Overview of Australia’s aid program to Vietnam
2013/14 Estimated Outcome: $130.8 million
2014/15 Budget Estimate: $141.3 million
Vietnam is one of Australia's most important and valued regional partners and Australia has a national interest in working together with Vietnam to overcome poverty. Vietnam’s centrality in the region means that a stable and growing Vietnam is good for regional cooperation, security, trade and prosperity. Australia has a valuable contribution to make in Vietnam by building on the successes and lessons learnt from two decades of bilateral development cooperation.
Vietnam has made enormous gains in development. More than 35 million people have been lifted out of poverty since the early 1990s as a result of rapid economic growth and reforms. The mortality rate of both infants and children under five has halved since 1990. Average life expectancy has increased from 49 years in 1970 to 75 today. Vietnam could achieve all Millennium Development Goals by 2015 with increased effort in access to sanitation and HIV prevention.
While poverty rates have improved in Vietnam, there remains a group of poor who have missed the economic opportunities of recent years. Around one in every 10 Vietnamese still lives in extreme poverty—on less than US$1.25 a day. Most are poorly educated, rely on agriculture and live in remote locations with few services. They include ethnic minorities at disproportionate levels. Income inequality is growing between urban and rural communities.
Vietnam is one of the most disaster-prone countries in the world with around 70 per cent of its population at risk of typhoons, torrential storms and flooding. These events, as well as an economic crisis, could easily push people who have risen above the poverty line in recent years back into poverty.
In 2010, Vietnam joined the ranks of lower middle income countries. Vietnam hopes to become a higher income industrial economy and to reduce poverty rates to a single digit level within the next decade. This cannot be achieved without sustainable and equitable economic growth. It also cannot be achieved without solid and reliable infrastructure, an appropriately skilled workforce and strong institutions. These constraints have been repeatedly identified by the Government of Vietnam, donors and the international business community. Australian aid is targeting these areas of need where there are good prospects for success and where we have a track record and deep understanding.
Helping Vietnam overcome poverty, maintain growth and achieve sustainable development is important for regional prosperity and security and is in Australia’s national interest. Australia will work constructively to facilitate growth and progress Vietnam’s greater economic integration. This will be both directly, through policy engagement and economic reform initiatives, and indirectly, through scholarships and training, infrastructure and water and sanitation programs. This suite of Australian investments will assist Vietnam’s continued economic development and further enhance Australian trade and investment opportunities.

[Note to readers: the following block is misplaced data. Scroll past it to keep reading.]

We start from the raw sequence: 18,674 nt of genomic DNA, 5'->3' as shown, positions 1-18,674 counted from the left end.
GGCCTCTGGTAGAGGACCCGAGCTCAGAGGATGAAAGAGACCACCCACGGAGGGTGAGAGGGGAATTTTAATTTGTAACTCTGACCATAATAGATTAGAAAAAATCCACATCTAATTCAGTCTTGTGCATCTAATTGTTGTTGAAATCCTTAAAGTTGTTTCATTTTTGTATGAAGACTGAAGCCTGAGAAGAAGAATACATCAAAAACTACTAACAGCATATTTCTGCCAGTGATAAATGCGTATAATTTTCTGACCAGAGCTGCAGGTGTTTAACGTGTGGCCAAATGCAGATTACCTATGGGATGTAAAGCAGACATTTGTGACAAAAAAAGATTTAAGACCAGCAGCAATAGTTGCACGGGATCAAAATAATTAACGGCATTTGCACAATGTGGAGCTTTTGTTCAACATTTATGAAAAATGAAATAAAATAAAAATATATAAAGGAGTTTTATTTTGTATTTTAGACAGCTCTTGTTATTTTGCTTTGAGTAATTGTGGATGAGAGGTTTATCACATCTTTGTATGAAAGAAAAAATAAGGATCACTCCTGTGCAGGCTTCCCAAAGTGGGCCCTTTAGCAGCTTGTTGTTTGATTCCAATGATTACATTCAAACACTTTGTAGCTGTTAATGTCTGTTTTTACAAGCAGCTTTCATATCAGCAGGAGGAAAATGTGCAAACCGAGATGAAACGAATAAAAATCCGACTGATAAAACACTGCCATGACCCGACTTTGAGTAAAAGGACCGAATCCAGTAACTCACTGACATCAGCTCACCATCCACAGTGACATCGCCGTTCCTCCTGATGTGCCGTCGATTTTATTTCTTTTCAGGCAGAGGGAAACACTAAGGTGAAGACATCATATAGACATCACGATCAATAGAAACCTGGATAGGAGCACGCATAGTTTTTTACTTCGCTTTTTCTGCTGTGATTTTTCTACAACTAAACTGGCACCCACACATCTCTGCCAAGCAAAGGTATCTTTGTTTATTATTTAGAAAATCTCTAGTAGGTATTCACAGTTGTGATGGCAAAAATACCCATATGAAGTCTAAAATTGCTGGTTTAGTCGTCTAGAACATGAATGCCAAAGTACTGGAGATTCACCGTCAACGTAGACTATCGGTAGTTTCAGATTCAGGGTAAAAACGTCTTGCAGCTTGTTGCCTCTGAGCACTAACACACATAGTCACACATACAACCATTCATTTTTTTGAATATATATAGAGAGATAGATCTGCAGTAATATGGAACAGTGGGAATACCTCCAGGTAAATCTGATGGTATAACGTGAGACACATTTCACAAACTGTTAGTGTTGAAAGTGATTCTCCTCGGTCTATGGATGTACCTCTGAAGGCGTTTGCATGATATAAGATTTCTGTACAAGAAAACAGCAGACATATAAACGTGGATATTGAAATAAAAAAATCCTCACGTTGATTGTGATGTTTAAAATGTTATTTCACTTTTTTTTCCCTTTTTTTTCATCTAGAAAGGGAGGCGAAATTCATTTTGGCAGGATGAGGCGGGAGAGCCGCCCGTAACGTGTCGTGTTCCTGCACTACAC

Improve the quality of Vietnam’s human resources
Having a skilled workforce is essential for Vietnam to meet its objective of becoming an industrialised country by 2020. Australia's support focuses on three areas: improving individuals' skills and impact; strengthening public institutions; and promoting Australia-Vietnam linkages. Australia is providing quality postgraduate education to Vietnam’s lecturers, researchers, government employees and development workers, through Australia Awards Scholarships.
Improving the quality of Vietnam’s human resources
Develop better transport infrastructure and policy to support economic integration
Australia is supporting Vietnam’s economic integration through investments in hard infrastructure to improve local and regional connectivity (with a particular focus on the Mekong Delta), and via analytical and advisory assistance.
As Vietnam transitions to a middle income country and integrates with the global economy, it needs to reform its institutions and policies in a way that will stimulate a new period of growth that promotes opportunities for all. This includes reforms in areas like finance, banking, industry, state-owned-enterprise, competition policy and land policy. Australia is helping Vietnam build a sound evidence base to inform this process.